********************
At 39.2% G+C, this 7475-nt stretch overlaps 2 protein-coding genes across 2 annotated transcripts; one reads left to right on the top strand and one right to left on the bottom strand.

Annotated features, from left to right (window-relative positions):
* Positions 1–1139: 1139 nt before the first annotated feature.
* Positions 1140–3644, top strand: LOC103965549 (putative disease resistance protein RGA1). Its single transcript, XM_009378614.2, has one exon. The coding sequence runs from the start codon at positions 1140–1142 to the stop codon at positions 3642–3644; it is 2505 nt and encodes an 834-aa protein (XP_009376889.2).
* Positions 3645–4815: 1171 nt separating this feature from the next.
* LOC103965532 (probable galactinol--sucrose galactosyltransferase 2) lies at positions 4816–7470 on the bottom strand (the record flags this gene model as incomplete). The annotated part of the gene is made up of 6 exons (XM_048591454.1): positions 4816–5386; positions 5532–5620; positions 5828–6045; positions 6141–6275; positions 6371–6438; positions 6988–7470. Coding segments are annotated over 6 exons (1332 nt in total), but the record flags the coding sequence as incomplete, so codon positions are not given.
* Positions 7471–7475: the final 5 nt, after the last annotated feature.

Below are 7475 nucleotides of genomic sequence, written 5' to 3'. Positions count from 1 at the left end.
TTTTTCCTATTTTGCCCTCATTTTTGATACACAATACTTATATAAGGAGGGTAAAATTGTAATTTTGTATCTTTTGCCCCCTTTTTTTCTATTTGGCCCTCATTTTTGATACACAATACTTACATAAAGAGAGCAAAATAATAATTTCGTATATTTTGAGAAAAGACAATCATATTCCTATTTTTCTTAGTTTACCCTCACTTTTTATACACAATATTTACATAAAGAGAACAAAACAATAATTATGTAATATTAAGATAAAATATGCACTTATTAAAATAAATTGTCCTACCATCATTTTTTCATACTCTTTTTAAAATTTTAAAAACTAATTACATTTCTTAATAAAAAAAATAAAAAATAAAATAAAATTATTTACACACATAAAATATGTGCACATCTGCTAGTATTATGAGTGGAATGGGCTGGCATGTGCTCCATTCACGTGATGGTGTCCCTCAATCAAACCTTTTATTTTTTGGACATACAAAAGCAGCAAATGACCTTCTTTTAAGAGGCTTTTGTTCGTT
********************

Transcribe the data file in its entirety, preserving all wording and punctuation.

At 39.2% G+C, this 7475-nt stretch overlaps 2 protein-coding genes across 2 annotated transcripts; one reads left to right on the top strand and one right to left on the bottom strand.

Annotated features, from left to right (window-relative positions):
* Positions 1–1139: 1139 nt before the first annotated feature.
* Positions 1140–3644, top strand: LOC103965549 (putative disease resistance protein RGA1). Its single transcript, XM_009378614.2, has one exon. The coding sequence runs from the start codon at positions 1140–1142 to the stop codon at positions 3642–3644; it is 2505 nt and encodes an 834-aa protein (XP_009376889.2).
* Positions 3645–4815: 1171 nt separating this feature from the next.
* LOC103965532 (probable galactinol--sucrose galactosyltransferase 2) lies at positions 4816–7470 on the bottom strand (the record flags this gene model as incomplete). The annotated part of the gene is made up of 6 exons (XM_048591454.1): positions 4816–5386; positions 5532–5620; positions 5828–6045; positions 6141–6275; positions 6371–6438; positions 6988–7470. Coding segments are annotated over 6 exons (1332 nt in total), but the record flags the coding sequence as incomplete, so codon positions are not given.
* Positions 7471–7475: the final 5 nt, after the last annotated feature.

Below are 7475 nucleotides of genomic sequence, written 5' to 3'. Positions count from 1 at the left end.
TTTTTCCTATTTTGCCCTCATTTTTGATACACAATACTTATATAAGGAGGGTAAAATTGTAATTTTGTATCTTTTGCCCCCTTTTTTTCTATTTGGCCCTCATTTTTGATACACAATACTTACATAAAGAGAGCAAAATAATAATTTCGTATATTTTGAGAAAAGACAATCATATTCCTATTTTTCTTAGTTTACCCTCACTTTTTATACACAATATTTACATAAAGAGAACAAAACAATAATTATGTAATATTAAGATAAAATATGCACTTATTAAAATAAATTGTCCTACCATCATTTTTTCATACTCTTTTTAAAATTTTAAAAACTAATTACATTTCTTAATAAAAAAAATAAAAAATAAAATAAAATTATTTACACACATAAAATATGTGCACATCTGCTAGTATTATGAGTGGAATGGGCTGGCATGTGCTCCATTCACGTGATGGTGTCCCTCAATCAAACCTTTTATTTTTTGGACATACAAAAGCAGCAAATGACCTTCTTTTAAGAGGCTTTTGTTCGTT